Intended for healthcare professionals

Observations Out of Hours

Fighting a lost cause?

BMJ 2009; 338 doi: (Published 21 April 2009) Cite this as: BMJ 2009;338:b1621
  1. Christopher Martyn, associate editor, BMJ
  1. cmartyn{at}

    Shifts in meaning may be common enough in everyday language, but there is a case for resisting such change with respect to technical terms and concepts. The Bradford Hill “criteria” are one example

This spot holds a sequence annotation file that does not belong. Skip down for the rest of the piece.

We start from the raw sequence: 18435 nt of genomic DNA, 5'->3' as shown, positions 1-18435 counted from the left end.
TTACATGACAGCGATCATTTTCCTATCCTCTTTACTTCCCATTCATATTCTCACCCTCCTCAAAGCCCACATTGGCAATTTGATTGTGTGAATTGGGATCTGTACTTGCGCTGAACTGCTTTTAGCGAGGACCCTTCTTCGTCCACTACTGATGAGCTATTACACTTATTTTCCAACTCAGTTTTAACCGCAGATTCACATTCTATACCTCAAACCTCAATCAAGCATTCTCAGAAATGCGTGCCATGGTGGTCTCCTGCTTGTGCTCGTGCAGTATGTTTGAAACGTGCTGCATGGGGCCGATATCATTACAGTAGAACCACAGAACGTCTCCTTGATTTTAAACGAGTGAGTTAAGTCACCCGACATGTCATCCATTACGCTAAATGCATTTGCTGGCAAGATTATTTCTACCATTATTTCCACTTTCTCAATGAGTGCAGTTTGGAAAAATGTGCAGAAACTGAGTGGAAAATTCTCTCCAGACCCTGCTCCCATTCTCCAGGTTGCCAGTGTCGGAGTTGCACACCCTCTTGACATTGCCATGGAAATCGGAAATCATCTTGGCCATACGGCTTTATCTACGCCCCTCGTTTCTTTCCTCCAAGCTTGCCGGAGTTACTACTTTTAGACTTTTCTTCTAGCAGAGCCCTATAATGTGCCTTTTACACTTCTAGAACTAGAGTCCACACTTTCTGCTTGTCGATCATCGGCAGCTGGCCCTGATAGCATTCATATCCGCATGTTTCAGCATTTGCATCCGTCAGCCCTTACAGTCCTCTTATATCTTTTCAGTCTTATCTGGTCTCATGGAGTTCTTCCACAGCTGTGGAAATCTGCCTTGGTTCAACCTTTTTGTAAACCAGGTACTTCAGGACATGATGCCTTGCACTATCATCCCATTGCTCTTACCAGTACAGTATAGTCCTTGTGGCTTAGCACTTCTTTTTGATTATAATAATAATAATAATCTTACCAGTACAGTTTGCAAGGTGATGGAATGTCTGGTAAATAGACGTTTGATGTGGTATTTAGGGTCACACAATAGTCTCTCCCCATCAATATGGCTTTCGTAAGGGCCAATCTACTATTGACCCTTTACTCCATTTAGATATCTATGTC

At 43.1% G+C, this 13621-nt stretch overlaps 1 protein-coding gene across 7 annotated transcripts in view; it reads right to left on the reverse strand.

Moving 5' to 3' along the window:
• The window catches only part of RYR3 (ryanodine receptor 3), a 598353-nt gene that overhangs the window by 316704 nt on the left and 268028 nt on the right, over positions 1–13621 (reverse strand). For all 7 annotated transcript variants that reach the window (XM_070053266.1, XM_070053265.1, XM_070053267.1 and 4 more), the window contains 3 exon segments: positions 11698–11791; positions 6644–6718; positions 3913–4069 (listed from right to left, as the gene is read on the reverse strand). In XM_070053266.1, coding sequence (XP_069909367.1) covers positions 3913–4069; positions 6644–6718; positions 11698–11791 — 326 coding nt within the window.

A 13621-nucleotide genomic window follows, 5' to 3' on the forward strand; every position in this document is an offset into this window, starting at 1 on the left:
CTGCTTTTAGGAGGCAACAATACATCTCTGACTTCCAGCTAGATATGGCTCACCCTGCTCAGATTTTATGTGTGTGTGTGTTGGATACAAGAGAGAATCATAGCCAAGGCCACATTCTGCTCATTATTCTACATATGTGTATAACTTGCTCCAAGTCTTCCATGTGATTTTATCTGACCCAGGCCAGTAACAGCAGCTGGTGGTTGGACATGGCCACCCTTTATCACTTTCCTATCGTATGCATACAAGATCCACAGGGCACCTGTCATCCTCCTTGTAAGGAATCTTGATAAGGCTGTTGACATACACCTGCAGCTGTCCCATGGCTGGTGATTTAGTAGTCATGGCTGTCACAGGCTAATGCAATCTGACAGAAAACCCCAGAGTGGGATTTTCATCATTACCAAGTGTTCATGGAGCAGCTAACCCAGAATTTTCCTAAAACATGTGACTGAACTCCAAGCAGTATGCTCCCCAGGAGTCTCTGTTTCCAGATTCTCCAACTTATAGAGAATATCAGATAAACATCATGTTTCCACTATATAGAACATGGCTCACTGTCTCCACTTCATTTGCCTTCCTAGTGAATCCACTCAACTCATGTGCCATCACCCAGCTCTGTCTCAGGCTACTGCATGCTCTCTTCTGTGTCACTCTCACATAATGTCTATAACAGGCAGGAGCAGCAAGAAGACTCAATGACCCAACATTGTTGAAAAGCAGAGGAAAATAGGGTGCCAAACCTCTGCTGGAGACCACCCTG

Words can change their meaning by 180 degrees in a remarkably short space of time. Not long ago “prestigious” meant tricky or deceitful; “sophisticated” meant adulterated or falsified; and “peruse” meant to read carefully. The same is true of technical terms. Quintile and quartile, once labels for the cut points that divided a frequency distribution, are now used, even in the BMJ, to mean portions of the data. Which is odd, really, as perfectly clear and unambiguous words, “fifth” and “quarter,” already exist for that purpose. I suppose that “quintile” and “quartile” must seem cleverer or more scientific, rather as some writers use “epicentre” when they mean centre, a pointless hyperbole implying that there’s something even closer to the centre than the centre itself. But there’s no point in objecting, however much you regret the change. A word’s current meaning resides in the way it’s …

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